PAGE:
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The Right Tree for the Job

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Posted May 31, 1998

Tree selection is similar to tool selection for a specific job. Sure, an ax will cut a wire in order to make an electrical connection; however, a pair of wire dikes or strippers would work better. The above example is a little exaggerated but if we select a species of tree that doesn't have the genetics we want, why should we expect anything more?

Often, large trees such as pecan, are planted in a small area next to a structure. What happens after a period five to 10 years? It has to be trimmed, transplanted, or cut down. When a tree is small and positively identified, it can be transplanted in a different, more appropriate location where it can be enjoyed forever.

Selecting the proper tree for the proper site is sometimes a problem. To make the job easier, a partial list of trees is provided below. The recommended trees for this area were compiled by our local Ardmore Tree Board.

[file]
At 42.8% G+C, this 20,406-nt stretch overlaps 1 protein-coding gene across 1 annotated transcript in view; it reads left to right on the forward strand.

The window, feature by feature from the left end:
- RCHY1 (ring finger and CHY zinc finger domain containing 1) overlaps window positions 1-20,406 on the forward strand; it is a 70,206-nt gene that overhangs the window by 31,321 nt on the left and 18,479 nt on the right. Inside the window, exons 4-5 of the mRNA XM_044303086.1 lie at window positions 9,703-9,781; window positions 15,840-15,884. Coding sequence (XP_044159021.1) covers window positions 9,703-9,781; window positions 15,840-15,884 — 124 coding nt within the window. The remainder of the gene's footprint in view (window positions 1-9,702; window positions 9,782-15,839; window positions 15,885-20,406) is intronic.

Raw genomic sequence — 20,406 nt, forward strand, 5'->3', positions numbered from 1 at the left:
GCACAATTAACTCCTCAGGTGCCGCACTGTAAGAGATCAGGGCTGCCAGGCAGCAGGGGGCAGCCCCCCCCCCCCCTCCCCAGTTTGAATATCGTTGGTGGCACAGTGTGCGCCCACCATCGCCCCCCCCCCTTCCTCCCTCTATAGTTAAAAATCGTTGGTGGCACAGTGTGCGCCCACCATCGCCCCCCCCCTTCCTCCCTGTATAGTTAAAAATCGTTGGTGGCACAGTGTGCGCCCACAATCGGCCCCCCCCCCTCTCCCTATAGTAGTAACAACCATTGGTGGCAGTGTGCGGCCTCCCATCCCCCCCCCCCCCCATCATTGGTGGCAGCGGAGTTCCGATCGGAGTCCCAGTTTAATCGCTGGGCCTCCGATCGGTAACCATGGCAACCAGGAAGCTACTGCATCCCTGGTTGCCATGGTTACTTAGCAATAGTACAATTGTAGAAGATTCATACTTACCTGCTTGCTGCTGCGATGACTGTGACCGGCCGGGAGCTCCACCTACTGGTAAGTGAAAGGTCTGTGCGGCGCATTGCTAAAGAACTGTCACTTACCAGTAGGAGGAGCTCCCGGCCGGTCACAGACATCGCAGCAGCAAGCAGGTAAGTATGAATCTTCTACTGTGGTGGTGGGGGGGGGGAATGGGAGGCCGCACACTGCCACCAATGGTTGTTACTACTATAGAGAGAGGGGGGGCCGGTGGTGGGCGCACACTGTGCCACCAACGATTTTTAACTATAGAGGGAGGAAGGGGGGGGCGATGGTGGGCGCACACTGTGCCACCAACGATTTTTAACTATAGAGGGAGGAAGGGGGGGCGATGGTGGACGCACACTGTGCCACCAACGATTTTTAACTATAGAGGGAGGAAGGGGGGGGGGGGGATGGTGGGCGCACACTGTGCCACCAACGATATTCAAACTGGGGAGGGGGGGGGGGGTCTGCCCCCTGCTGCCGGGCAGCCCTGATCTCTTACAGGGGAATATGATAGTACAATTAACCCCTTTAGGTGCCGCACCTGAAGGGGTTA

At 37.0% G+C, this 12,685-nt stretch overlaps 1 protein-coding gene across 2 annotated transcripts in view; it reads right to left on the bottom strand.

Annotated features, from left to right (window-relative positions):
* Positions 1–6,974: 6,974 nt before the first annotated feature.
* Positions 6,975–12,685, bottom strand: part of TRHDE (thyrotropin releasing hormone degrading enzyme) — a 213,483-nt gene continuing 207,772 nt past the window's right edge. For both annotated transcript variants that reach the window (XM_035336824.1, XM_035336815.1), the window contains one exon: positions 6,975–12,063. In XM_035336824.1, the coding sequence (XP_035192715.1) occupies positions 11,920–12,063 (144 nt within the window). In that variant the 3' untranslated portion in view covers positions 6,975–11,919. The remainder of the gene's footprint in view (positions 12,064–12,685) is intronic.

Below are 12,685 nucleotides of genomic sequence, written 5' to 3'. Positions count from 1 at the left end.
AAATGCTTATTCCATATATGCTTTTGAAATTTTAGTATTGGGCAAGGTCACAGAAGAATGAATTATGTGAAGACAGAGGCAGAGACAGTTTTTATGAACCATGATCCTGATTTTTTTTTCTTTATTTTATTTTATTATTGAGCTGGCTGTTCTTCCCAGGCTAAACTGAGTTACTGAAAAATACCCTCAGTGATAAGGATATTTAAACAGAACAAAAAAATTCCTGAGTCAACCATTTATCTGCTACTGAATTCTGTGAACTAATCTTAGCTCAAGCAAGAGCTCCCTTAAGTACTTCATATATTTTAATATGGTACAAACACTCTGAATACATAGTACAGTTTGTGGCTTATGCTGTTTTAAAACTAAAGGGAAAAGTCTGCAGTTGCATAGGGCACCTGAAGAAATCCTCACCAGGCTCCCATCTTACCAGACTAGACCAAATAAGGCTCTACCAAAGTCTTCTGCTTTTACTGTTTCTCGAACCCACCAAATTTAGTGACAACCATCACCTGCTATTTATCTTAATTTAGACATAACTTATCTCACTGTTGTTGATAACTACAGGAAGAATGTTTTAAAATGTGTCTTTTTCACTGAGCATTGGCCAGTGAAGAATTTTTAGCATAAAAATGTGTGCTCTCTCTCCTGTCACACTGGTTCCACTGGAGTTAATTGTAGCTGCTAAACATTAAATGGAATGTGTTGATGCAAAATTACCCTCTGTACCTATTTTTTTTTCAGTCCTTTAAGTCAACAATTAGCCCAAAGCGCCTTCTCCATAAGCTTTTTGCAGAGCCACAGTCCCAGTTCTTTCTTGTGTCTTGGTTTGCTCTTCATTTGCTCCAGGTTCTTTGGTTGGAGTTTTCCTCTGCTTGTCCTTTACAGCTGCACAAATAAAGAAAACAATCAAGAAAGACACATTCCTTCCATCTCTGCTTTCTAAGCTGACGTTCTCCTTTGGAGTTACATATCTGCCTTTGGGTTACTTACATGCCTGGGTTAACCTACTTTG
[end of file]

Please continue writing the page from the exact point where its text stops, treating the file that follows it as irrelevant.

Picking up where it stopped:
Now is an excellent time to visit your local nursery to select trees for a fall planting. The trees can be tagged for fall delivery. When transplanting trees, backfill around roots with the same soil that was dug out of the hole. Careful tamping of the soil around the root-ball ensures that the air pockets are eliminated. Voids around the roots will allow the roots to dry out and die or when filled with water will drown roots.

Watering as the soil is added will help settle the soil around the roots. The roots must be in contact with moist soil in order to continue their function. Mulch around the newly planted trees with 3" - 4" of bark mulch to conserve moisture and keep weed competition to a minimum.